It was lawsuits like Oregon and the ones that came before in the 1980s that FORCED the BSA (I'm sure with poking/prodding/shoving from the insurance carriers) to create YP in the first place.

    In sum, civil litigation and the threat of civil litigation is the ONLY thing that has prompted BSA to move on this subject in the last 3 decades.


    • Upvote 2
  12. 8 hours ago, Eagle94-A1 said:

    I just got back from a meeting where the bankruptcy, selling of camps, and membership was the topic of conversation. Not only was I not surprised by anything that was said because It has been said here, I ended up telling them a few things they did not know, specifically the presser today. It's sad when I get accurate and reliable information faster here than from my own council.

    The fact is, BSA has a history spanning decades of not telling anyone anything.

    And that means the LCs have even less information to then send to volunteers.

    Add to this that the BSA and LCs are parties to the case and therefore restricted in terms of what they can and cannot say about the case. Etc.

    I still think it mindboggling that BSA is the only not for profit I can think of that does NOT a) have a staff directory  b) have a listing of its board members or c) both on its website. So, you wouldn't even know who to ask if you had questions.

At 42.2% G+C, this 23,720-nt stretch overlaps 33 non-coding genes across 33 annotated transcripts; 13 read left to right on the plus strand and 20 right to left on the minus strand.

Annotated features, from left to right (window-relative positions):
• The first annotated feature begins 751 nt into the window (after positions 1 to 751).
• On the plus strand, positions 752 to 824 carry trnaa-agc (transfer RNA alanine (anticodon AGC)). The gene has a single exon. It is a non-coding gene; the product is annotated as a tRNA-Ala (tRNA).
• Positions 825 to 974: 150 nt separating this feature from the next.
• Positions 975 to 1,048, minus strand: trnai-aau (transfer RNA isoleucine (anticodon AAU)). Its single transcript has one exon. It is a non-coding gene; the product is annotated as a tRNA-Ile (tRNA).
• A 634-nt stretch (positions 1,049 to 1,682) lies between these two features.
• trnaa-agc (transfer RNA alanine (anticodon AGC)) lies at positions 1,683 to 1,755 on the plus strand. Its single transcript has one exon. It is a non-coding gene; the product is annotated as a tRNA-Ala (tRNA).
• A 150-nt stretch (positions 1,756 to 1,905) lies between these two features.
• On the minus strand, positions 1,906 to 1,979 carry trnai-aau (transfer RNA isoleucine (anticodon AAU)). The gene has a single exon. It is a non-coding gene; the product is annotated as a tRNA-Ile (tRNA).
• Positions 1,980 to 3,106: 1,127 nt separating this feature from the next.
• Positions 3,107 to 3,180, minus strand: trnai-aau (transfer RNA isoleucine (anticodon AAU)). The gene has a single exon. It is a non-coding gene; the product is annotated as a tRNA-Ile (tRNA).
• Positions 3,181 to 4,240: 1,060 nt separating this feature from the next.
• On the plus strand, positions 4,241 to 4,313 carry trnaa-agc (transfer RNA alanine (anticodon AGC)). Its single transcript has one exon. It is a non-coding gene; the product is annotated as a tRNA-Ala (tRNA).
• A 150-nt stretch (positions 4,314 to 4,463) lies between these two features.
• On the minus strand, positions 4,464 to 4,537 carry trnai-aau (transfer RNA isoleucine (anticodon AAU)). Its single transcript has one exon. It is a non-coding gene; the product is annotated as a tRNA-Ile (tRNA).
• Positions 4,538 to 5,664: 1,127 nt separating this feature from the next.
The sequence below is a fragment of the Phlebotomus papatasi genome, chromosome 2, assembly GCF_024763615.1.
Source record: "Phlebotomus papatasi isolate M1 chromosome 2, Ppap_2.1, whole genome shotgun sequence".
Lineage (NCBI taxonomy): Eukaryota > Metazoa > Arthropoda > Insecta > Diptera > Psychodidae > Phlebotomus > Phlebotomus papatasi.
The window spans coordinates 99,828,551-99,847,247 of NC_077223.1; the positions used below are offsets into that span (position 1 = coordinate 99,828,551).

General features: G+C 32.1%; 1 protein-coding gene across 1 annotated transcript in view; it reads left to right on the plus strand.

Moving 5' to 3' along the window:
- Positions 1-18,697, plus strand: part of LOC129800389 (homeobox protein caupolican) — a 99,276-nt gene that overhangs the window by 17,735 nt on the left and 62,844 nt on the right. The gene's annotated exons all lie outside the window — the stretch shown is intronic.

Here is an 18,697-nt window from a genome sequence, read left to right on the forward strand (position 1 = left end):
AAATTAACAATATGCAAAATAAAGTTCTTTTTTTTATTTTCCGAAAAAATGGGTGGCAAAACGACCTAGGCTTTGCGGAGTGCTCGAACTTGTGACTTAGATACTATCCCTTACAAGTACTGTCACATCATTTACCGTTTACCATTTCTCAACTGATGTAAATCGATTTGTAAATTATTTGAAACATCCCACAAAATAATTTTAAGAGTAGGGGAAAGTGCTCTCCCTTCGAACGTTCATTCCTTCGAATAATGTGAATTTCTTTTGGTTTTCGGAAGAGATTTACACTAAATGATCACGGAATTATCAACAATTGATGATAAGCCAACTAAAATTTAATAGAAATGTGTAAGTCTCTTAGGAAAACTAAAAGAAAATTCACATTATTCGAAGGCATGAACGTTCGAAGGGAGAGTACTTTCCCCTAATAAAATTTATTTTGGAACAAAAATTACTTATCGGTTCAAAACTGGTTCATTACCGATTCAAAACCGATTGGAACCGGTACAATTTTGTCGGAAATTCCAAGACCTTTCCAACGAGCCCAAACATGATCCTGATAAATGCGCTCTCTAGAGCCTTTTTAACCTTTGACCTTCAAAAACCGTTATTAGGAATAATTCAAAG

• Upvote 2
  13. 29 minutes ago, HelpfulTracks said:

    The SCOTUS has held that retroactive SOL laws were unconstitutional for criminal laws. 

    I expect to see challenges to the civil laws as well, but given the current makeup of the court, they might stand. 


    FYI: Interesting article I read about retroactive extension of statutes of limitations in civil matters. While the U.S. Supreme Court has said since Calder v. Bull (1798) that such things do not violate the U.S. Constitution's prohibition on states passing ex post facto laws (holding, in part, that the provision applies only to CRIMINAL law) state constitutionshave been read in such a way that such an attempt to extend civil statutes of limitations would be a violation of the defendants under the state constitution's due process and ex post facto provisions. 24 states have a per se rule against such statutes and two others (New York and Wisconsin) only allow it for "exceptional" circumstances.


    "Departing from the federal approach, twenty-four states have held that a retroactive extension to a statute of limitations that revives an otherwise time-barred claim is per se impermissible, meaning that it is absolutely invalid in any context.